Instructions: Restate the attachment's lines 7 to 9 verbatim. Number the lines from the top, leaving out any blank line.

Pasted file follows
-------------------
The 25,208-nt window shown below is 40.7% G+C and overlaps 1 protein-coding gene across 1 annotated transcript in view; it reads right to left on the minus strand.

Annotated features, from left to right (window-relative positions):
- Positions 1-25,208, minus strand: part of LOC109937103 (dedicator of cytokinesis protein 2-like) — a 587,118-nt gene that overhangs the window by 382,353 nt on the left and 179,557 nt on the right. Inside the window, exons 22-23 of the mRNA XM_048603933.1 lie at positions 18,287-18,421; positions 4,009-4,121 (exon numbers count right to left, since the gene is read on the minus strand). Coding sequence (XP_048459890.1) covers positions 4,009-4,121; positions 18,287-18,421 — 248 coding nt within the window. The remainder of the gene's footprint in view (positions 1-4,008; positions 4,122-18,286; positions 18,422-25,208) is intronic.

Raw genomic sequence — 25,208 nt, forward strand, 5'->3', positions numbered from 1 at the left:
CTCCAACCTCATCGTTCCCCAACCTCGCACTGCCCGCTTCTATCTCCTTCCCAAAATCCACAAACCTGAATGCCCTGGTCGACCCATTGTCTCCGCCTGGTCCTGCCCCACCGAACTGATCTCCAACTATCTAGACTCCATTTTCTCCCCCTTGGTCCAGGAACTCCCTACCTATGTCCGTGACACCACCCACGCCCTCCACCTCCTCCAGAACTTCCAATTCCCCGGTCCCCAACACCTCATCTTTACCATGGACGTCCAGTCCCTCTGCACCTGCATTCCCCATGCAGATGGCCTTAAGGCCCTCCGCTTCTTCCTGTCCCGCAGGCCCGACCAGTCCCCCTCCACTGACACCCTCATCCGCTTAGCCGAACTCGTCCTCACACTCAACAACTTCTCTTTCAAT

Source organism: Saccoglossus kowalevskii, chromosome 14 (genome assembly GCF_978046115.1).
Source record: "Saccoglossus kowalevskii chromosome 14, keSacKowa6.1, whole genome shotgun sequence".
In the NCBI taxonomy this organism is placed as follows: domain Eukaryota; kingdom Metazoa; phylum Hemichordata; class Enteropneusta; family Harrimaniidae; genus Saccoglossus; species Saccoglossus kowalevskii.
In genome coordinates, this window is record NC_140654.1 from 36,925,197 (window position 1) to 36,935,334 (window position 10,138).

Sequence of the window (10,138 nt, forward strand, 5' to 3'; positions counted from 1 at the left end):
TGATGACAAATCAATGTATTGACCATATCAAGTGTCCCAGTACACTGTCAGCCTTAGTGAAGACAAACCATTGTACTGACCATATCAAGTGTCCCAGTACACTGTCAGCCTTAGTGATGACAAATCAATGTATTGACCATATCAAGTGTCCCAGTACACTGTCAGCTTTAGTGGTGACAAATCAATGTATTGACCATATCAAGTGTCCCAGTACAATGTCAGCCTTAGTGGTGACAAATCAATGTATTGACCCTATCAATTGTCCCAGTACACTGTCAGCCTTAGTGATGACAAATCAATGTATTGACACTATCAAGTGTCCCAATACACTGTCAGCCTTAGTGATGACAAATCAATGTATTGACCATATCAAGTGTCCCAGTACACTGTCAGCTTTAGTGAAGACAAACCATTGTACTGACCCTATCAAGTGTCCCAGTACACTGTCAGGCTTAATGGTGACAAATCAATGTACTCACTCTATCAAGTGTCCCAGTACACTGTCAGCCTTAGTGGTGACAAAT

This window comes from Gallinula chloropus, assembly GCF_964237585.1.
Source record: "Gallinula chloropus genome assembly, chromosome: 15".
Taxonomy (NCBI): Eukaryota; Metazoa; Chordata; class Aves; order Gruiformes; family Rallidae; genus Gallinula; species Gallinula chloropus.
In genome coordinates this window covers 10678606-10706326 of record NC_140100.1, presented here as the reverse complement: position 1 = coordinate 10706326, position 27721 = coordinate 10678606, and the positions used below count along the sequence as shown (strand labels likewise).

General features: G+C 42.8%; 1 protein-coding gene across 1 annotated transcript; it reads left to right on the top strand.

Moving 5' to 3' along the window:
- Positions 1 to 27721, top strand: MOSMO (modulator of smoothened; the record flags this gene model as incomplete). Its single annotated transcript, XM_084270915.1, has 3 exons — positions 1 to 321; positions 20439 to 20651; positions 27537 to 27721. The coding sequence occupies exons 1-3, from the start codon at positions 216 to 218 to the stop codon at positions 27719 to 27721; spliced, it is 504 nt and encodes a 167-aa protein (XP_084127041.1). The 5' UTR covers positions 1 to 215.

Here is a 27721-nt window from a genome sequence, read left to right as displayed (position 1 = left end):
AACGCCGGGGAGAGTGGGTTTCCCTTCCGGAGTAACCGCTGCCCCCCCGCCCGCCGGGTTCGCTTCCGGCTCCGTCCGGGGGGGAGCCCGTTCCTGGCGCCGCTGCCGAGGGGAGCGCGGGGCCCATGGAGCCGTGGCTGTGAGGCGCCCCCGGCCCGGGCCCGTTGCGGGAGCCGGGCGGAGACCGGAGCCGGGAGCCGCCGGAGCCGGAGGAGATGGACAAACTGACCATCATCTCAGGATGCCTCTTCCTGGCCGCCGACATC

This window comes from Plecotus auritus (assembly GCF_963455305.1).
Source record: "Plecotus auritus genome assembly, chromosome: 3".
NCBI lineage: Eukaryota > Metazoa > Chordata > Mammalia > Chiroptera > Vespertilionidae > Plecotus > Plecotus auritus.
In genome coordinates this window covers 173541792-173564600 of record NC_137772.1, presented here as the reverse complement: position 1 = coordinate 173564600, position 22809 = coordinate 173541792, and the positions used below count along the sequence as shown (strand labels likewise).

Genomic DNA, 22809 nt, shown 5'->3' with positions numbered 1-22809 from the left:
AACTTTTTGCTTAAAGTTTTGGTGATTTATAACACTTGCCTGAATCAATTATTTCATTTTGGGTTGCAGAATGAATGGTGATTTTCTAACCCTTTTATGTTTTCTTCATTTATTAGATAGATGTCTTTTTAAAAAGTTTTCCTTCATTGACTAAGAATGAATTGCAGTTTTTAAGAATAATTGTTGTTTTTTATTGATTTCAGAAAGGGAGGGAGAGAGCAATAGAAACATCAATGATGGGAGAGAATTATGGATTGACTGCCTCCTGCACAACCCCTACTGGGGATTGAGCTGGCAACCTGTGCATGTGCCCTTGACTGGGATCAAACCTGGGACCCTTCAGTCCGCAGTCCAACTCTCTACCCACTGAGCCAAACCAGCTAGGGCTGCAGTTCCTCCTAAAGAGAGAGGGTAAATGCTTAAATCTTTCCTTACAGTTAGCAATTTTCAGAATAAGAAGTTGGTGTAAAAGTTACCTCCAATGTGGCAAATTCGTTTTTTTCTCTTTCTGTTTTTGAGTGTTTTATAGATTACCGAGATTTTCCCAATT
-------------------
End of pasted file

Source record: "Saccoglossus kowalevskii chromosome 14, keSacKowa6.1, whole genome shotgun sequence".
In the NCBI taxonomy this organism is placed as follows: domain Eukaryota; kingdom Metazoa; phylum Hemichordata; class Enteropneusta; family Harrimaniidae; genus Saccoglossus; species Saccoglossus kowalevskii.
In genome coordinates, this window is record NC_140654.1 from 36,925,197 (window position 1) to 36,935,334 (window position 10,138).